CRA: This Tax Break Can Help You Save Serious Money in 2024

Use the savings from tax credits to gain exposure to quality index funds and stocks such as CrowdStrike.

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The basic personal amount, or BPA, is a non-refundable tax credit that can be claimed by Canadian residents filing their taxes. The Canada Revenue Agency (CRA) offers a full tax deduction on the BPA for individuals earning less than $40,000 annually.

The BPA was increased from $14,398 in 2022 to $15,000 in 2023. So, if you are filing taxes this year and earned less than $40,000 in 2023, you can reduce your tax bill by $2,250 (15% of $15,000).

Further, the BPA will be indexed for inflation going forward and has increased to $15,705 for the 2024 taxation year.

Use the BPA tax break and increase savings

Canadians should aim to reduce their tax bill and invest these savings into inflation-beating asset classes to benefit from compounded gains over time. For instance, in the last 20 years, the S&P 500 index has returned roughly 10% annually in dividend-adjusted gains to investors.

So, an investment of $500 each month in the S&P 500 would return over $103,000 in 10 years, $383,000 in 20 years, and more than $1.1 million in 30 years.

Investors should ideally allocate a majority of their equity investments towards low-cost index funds such as those tracking the S&P 500 index. Here, you gain access to the largest companies in the world, including Apple, Microsoft, Nvidia, Amazon, and Alphabet.

Investors should also note that around 90% of large-cap mutual funds have failed to beat their respective benchmarks, making index funds a much better investment option.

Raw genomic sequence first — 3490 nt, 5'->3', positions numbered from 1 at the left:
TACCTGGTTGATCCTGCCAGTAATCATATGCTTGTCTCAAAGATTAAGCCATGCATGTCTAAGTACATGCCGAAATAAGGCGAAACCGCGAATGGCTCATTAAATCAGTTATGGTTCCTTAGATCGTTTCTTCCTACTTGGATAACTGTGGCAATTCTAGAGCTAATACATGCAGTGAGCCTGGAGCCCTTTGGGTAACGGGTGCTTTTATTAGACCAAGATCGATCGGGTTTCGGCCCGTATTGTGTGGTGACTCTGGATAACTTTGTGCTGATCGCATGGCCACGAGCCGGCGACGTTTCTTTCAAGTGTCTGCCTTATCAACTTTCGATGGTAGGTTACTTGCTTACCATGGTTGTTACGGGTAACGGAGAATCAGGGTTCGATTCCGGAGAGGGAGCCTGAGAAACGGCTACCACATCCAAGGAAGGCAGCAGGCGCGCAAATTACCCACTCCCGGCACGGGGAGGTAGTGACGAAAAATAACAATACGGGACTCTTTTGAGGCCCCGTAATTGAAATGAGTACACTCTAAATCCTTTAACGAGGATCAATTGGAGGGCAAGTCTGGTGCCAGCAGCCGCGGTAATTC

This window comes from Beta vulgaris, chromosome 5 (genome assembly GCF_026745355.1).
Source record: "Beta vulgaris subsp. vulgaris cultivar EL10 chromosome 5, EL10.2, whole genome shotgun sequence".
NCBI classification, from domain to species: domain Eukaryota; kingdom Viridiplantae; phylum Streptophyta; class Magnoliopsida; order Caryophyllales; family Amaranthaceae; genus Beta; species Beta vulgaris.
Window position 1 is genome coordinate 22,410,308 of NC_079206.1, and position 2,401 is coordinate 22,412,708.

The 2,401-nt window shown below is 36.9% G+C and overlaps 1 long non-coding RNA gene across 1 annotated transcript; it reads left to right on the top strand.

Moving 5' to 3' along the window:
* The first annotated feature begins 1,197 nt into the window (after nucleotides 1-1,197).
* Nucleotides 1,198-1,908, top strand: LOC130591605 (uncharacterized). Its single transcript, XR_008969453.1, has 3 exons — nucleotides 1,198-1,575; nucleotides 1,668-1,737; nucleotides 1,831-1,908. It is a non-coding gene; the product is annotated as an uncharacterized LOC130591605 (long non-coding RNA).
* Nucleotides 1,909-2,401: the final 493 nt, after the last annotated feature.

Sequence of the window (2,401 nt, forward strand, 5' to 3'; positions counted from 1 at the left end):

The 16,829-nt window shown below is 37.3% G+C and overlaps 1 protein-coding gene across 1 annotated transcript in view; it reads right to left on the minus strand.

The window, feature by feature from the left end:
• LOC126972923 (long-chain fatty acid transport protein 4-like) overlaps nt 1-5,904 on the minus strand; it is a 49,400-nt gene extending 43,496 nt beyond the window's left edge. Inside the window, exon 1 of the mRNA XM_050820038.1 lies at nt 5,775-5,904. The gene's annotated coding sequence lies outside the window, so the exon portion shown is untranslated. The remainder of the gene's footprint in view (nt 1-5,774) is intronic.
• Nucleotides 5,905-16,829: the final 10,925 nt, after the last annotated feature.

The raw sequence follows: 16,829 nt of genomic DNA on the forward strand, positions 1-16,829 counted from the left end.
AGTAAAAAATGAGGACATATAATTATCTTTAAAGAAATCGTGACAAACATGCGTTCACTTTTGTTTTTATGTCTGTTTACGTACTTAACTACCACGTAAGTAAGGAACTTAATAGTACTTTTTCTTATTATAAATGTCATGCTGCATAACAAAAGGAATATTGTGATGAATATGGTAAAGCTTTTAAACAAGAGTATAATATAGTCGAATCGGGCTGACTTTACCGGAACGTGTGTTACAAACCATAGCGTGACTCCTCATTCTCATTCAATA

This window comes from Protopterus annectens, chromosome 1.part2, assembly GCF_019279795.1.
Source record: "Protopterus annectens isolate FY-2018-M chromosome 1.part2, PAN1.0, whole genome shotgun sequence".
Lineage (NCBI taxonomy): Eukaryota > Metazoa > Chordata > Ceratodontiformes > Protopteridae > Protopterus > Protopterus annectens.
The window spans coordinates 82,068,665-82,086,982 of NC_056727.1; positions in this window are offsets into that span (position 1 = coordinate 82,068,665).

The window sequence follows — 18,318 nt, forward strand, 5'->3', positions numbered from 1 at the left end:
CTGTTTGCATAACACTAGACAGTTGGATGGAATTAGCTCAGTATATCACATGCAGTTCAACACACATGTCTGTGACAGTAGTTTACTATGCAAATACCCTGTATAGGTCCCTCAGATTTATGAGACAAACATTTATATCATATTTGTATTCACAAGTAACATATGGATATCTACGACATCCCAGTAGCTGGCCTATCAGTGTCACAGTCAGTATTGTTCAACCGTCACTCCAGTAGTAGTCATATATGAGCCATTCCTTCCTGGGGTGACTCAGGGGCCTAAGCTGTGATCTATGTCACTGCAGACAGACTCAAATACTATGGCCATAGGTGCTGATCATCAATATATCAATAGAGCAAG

Invest in growth stocks such as CrowdStrike

Canadian investors can also consider investing a small portion of their savings in quality growth stocks such as CrowdStrike (NASDAQ:CRWD) to benefit from outsized gains in the upcoming decade. Valued at US$68 billion by market cap, CrowdStrike stock is trading near all-time highs after surging 185% in the last 12 months. Since its initial public offering in 2019, CRWD stock has returned close to 400%.

CrowdStrike is part of the cybersecurity sector, which is fairly recession-proof. The global shift towards digital transformation, coupled with an exponential rise in the number of connected devices and the work-from-home trend, has drastically increased the number of cybersecurity attacks.

CrowdStrike operates in the endpoint security segment. It offers a cloud-based artificial intelligence-powered Falcon platform to enterprises to protect them from attacks. Around 63% of CrowdStrike’s customers use at least five modules, while 42% use at least six modules. In the prior-year period, these numbers stood at 60% and 36%, respectively.

A strong customer retention rate and higher adoption rates allowed CrowdStrike to increase sales by 35% year over year to US$786 million in the fiscal third quarter (Q3) of 2024 (ended in October).

Due to its higher operating leverage, net income more than doubled to $199.2 million in this period. In the last three quarters, its free cash flow also rose to US$655 million, 40% higher than the year-ago period, indicating a margin of 30%.

CrowdStrike continues to invest heavily in research and development (R&D), which will enable the company to expand its portfolio of products and solutions. In Q3, R&D spending grew by 38% to US$410 million.

Priced at 76 times forward earnings, CRWD stock is expensive. But quality growth stocks command a lofty multiple due to a rapidly widening earnings base.

This article represents the opinion of the writer, who may disagree with the “official” recommendation position of a Motley Fool premium service or advisor. We’re Motley! Questioning an investing thesis — even one of our own — helps us all think critically about investing and make decisions that help us become smarter, happier, and richer, so we sometimes publish articles that may not be in line with recommendations, rankings or other content.

John Mackey, former CEO of Whole Foods Market, an Amazon subsidiary, is a member of The Motley Fool’s board of directors. Suzanne Frey, an executive at Alphabet, is a member of The Motley Fool’s board of directors. Fool contributor Aditya Raghunath has no position in any of the stocks mentioned. The Motley Fool recommends Alphabet, Amazon, Apple, CrowdStrike, Microsoft, and Nvidia. The Motley Fool has a disclosure policy.

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